Christopher McClennan Greenidge was a pioneering Barbadian colporteur and lay evangelist who established numerous churches and companies. Greenidge sold thousands of Seventh-day Adventist books and magazines directly, impacting hundreds of baptisms in Barbados over a 60-year period (1918-1978). A very successful canvasser at the annual Harvest Ingathering campaigns, he often collected the most funds countrywide for dozens of years. He remained a layman, operating his own business until he turned it over in later years to his sons.
Christopher McClennan Greenidge was born December 22, 1894, the first son of Samuel and Sarah Greenidge of Rices near Bailey’s Plantation, St. Philip.1 He attended St. Martin’s Boys School and became an apprentice engineer and mechanic at a neighboring sugar factory. He later moved to Bridgetown, the colony’s capital, and worked as a clerk in a Roebuck Street store, often worshipping at the James Street Methodist Church. In early 1917 he attended the evangelistic crusade conducted by Elder Myron Butterfield and was baptized into the Adventist faith on September 15, 1917.2 That same year he married Marie Louise Greene, and from this union came nine children.
Soon after becoming an Adventist, Greenidge became one of the most active, successful colporteurs in the region, selling significant amounts of Adventist literature over his country’s extensive rural region, traveling mostly on foot and or by bicycle. His success was remarkable despite the very strong opposition he frequently encountered at the hands of many of the clergy and lay leaders of the mainline churches.
During his first extensive colporteur venture in 1923, Greenidge and another colporteur, Charles Gibson, covered the large northern rural area of Barbados, and held meetings with interested parties and families in the parishes of St. Thomas, St. Peter, and St. Lucy.3 Some of their open air meetings were met with confrontation, but they moved on and continued because of the growing interest. In direct response to the growing interest, in 1923 the recently organized Caribbean Conference authorized Elders I. V. Miner and Charles B. Sutton to conduct the first rural evangelistic crusade in Barbados. Their efforts resulted in the first baptisms in this region and the formation of a company at Boscabel, St. Peter, and another at Pie Corner, St. Lucy.4 Greenidge later joined with Samuel T. Jones, a teacher from British Guiana (Guyana). Guyanese Pastor William H. Lewis wrote an article in the Field Gleanings of July 1927 titled “New Church Organized,” in which he shared that he had visited a congregation of about 32 in Checker Hall5 to organize them into a church and found that Greenidge was responsible for the early establishment of this group of believers.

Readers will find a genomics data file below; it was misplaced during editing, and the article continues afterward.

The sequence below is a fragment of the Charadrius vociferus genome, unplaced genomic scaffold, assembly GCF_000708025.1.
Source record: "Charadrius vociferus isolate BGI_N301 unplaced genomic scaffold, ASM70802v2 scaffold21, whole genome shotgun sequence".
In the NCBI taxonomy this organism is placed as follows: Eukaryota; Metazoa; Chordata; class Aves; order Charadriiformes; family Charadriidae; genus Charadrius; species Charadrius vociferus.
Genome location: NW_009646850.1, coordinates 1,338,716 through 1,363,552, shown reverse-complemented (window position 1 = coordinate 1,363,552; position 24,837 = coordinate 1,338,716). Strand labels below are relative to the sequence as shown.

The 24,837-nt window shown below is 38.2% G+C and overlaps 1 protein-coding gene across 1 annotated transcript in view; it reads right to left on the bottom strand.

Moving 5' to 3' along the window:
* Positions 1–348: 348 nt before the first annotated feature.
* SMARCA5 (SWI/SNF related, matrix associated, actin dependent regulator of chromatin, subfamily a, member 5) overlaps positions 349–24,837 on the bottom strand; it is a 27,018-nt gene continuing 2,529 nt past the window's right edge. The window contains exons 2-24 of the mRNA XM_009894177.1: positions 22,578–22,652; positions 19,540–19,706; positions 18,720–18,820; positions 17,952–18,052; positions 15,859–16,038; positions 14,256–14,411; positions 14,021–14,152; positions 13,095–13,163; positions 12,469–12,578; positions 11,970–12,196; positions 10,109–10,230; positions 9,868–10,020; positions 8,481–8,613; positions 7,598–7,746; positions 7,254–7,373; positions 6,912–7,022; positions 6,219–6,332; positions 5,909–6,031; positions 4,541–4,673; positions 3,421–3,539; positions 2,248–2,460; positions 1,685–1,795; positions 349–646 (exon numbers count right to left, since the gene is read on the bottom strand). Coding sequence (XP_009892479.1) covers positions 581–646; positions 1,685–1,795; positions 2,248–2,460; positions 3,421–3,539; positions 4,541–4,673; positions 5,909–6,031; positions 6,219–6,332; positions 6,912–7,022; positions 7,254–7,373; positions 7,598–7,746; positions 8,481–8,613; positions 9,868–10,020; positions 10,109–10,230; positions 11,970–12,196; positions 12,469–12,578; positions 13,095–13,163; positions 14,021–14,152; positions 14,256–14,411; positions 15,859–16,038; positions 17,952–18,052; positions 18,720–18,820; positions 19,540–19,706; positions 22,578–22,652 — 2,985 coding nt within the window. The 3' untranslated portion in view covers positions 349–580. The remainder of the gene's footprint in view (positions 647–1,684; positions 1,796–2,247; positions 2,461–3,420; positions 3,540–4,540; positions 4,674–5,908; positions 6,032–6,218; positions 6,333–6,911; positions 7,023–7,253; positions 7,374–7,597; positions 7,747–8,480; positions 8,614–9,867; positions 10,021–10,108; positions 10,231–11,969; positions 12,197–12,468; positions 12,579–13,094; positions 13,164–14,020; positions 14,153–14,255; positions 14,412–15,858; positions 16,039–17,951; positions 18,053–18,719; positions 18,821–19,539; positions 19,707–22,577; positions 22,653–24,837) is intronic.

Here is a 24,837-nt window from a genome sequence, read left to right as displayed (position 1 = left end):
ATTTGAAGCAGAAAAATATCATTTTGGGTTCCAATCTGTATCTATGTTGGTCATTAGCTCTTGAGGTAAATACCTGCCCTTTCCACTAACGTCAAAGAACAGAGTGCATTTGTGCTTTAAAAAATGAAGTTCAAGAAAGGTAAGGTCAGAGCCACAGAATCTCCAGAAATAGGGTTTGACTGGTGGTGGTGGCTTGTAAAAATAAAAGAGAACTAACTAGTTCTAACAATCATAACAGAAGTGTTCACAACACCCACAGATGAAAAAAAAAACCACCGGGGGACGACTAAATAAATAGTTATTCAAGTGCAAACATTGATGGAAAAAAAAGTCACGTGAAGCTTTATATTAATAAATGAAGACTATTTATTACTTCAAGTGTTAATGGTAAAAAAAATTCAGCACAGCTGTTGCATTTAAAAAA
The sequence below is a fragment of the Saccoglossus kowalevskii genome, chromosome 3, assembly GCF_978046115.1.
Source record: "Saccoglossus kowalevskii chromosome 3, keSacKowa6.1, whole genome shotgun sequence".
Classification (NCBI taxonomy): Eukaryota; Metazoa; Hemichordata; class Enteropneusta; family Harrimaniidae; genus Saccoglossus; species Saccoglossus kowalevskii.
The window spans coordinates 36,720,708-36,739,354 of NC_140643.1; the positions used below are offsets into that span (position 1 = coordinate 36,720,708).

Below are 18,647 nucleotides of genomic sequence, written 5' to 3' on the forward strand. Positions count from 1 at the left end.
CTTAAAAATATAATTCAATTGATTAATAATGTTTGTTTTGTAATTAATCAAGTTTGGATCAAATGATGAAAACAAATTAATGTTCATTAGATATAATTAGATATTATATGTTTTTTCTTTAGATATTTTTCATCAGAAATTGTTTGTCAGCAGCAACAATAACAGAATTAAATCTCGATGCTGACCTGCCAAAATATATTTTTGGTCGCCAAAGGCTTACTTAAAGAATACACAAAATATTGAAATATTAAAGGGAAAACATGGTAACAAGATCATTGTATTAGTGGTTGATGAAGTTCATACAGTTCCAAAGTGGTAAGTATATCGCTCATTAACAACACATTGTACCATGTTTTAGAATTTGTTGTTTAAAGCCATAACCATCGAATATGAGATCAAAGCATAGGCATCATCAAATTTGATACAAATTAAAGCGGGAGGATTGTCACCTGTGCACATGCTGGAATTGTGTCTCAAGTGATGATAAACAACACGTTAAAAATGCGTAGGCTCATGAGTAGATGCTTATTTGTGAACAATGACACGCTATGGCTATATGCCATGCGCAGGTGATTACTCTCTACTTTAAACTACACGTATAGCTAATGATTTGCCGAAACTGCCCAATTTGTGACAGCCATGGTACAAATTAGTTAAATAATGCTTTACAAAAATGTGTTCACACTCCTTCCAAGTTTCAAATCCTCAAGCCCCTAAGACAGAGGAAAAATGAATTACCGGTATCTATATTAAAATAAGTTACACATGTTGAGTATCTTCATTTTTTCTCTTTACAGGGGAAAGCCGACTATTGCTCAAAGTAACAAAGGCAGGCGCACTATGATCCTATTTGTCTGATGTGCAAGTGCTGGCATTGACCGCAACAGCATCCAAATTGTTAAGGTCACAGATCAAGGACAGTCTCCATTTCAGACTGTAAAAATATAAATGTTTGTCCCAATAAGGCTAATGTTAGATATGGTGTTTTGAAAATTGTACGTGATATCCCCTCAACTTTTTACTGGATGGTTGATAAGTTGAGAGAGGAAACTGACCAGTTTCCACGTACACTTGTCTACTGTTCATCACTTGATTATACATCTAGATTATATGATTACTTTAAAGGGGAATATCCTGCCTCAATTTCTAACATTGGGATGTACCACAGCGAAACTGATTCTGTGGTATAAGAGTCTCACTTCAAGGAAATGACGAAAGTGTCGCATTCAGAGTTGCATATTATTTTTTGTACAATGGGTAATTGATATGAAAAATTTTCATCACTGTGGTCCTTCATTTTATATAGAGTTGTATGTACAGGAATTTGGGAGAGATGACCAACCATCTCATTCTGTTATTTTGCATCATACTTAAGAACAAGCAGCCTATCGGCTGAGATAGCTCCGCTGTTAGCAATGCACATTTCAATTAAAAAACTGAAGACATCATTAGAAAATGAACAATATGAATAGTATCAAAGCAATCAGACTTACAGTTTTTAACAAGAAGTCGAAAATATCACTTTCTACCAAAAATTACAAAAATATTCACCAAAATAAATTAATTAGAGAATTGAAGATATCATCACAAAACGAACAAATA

Greenidge also played a significant role in the establishment of another congregation in the late 1920s in northern Barbados, namely the Mile and a Half SDA Church in St. Peter. According to Colin Jordan and Alison Brome, Greenidge supported the initial interests of those who formed the nucleus of that congregation. They wrote, “Colporteur Greenidge was the main provider of literature to Oswald Walker and Garfield Bowen,” who were both among the founding members of that congregation. They were both baptized on December 6, 1927, along with 15 others.6 Greenidge was among the early lay leaders who helped in the evangelistic thrust of 1932 that produced the George Street SDA Church just north of Bridgetown in St. Michael. When this congregation later moved to its own edifice and was renamed the Government Hill SDA Church, he continued to serve that congregation for many years. In spite of his direct involvement and dedicated service in the growth of Seventh-day Adventism across Barbados, he remained a lay leader and operated his own business to support his family financially.